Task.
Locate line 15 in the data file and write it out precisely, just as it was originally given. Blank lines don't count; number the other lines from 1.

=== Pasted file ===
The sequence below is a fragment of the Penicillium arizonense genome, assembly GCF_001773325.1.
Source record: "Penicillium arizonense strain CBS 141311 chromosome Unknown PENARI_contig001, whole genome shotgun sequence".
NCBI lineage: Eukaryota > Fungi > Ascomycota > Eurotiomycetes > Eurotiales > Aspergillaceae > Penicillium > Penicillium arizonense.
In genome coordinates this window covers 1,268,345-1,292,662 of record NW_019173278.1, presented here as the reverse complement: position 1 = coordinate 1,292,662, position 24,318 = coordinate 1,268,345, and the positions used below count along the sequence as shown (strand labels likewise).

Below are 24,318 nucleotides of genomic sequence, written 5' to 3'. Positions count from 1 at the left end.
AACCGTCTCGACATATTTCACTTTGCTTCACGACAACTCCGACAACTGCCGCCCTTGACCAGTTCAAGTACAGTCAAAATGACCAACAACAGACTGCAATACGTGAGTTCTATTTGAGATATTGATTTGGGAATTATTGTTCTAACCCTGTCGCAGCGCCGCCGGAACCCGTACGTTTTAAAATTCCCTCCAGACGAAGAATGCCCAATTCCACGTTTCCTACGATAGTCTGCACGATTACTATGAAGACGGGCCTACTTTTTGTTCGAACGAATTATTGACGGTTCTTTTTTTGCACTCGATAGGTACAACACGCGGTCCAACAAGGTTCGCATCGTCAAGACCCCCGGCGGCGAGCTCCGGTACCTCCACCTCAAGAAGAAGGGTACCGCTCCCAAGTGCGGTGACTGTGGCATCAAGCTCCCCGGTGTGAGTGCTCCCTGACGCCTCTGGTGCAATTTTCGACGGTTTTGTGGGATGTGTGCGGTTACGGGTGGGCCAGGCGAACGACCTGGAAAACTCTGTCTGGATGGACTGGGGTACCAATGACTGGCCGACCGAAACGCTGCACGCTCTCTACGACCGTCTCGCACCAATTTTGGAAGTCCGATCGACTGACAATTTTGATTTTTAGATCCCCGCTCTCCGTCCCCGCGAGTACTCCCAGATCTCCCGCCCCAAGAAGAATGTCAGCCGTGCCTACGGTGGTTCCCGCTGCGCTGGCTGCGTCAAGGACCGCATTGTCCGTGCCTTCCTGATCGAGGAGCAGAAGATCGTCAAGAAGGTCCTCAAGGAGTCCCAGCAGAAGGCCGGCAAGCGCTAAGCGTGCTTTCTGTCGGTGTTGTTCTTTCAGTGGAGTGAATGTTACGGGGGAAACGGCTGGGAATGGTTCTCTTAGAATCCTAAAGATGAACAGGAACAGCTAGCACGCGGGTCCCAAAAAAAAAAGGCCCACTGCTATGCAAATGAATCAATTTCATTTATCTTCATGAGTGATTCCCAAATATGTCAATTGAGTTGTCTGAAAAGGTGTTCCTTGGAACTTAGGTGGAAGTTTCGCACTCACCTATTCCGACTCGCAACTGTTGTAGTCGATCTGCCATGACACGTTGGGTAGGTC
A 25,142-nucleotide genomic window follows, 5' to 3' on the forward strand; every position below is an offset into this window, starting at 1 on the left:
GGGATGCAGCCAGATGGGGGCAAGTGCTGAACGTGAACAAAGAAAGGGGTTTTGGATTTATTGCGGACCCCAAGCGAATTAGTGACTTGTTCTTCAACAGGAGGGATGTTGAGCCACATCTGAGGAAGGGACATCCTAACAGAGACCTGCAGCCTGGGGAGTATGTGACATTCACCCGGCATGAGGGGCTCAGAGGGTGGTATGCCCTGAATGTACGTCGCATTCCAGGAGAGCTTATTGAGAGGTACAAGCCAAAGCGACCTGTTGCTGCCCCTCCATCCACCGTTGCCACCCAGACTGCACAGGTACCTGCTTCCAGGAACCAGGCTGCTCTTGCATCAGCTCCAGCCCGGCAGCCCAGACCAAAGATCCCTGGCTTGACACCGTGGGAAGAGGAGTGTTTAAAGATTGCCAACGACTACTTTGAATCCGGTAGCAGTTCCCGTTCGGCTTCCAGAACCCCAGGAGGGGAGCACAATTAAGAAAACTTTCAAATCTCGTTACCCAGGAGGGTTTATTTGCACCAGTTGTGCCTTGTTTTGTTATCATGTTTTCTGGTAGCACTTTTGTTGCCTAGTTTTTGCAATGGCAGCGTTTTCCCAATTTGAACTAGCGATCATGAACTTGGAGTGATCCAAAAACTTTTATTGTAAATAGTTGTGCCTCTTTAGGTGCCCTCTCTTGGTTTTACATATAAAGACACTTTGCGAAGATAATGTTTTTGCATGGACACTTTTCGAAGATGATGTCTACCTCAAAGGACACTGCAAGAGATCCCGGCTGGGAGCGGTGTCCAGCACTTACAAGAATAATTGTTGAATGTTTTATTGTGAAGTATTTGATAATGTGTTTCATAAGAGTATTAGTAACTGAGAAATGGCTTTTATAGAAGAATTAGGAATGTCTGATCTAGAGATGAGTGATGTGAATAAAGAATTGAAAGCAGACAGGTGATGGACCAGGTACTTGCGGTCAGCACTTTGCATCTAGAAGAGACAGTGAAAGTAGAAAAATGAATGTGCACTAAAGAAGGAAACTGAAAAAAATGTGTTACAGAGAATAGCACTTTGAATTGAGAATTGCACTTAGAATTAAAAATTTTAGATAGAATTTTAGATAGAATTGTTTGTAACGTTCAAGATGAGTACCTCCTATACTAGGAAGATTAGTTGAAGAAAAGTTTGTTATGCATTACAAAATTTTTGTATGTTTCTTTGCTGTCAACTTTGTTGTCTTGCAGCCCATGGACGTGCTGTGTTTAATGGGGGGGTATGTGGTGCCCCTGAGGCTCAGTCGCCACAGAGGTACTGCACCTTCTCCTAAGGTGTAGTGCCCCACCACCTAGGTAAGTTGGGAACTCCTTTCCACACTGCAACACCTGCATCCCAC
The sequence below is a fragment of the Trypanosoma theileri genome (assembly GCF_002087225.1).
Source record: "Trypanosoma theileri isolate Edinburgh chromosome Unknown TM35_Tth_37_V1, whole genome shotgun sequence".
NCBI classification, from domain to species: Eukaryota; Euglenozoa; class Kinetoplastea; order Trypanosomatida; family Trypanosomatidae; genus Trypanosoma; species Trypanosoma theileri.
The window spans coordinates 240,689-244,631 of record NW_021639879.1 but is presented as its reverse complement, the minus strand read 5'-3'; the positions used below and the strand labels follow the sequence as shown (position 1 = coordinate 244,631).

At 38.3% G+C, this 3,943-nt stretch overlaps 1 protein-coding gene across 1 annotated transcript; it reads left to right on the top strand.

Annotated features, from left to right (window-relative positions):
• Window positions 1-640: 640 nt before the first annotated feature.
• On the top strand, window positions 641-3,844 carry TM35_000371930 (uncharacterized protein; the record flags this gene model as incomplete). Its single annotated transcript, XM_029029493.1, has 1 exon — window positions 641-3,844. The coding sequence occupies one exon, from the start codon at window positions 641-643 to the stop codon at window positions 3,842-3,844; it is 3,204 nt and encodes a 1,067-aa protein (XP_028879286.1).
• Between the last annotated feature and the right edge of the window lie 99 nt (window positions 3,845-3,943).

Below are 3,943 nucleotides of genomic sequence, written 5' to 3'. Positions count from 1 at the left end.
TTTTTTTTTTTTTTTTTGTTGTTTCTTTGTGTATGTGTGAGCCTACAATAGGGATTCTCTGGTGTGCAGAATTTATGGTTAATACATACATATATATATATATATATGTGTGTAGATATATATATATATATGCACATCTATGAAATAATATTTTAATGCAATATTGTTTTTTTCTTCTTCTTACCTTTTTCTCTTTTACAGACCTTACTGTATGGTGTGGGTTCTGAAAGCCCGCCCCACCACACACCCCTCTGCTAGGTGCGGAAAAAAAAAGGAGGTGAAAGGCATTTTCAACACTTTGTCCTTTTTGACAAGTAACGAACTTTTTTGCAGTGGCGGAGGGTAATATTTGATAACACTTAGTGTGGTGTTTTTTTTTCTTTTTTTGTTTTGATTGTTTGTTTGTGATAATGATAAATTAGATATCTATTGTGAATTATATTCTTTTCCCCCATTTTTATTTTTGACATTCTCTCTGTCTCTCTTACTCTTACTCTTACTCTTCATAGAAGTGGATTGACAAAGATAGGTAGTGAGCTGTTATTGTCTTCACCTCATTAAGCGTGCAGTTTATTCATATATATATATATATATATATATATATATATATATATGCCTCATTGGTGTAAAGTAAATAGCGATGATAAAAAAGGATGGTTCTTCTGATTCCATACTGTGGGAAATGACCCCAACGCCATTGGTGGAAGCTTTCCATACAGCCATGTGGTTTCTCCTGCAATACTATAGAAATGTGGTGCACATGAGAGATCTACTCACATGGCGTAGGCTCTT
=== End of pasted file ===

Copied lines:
• Window positions 1-640: 640 nt before the first annotated feature.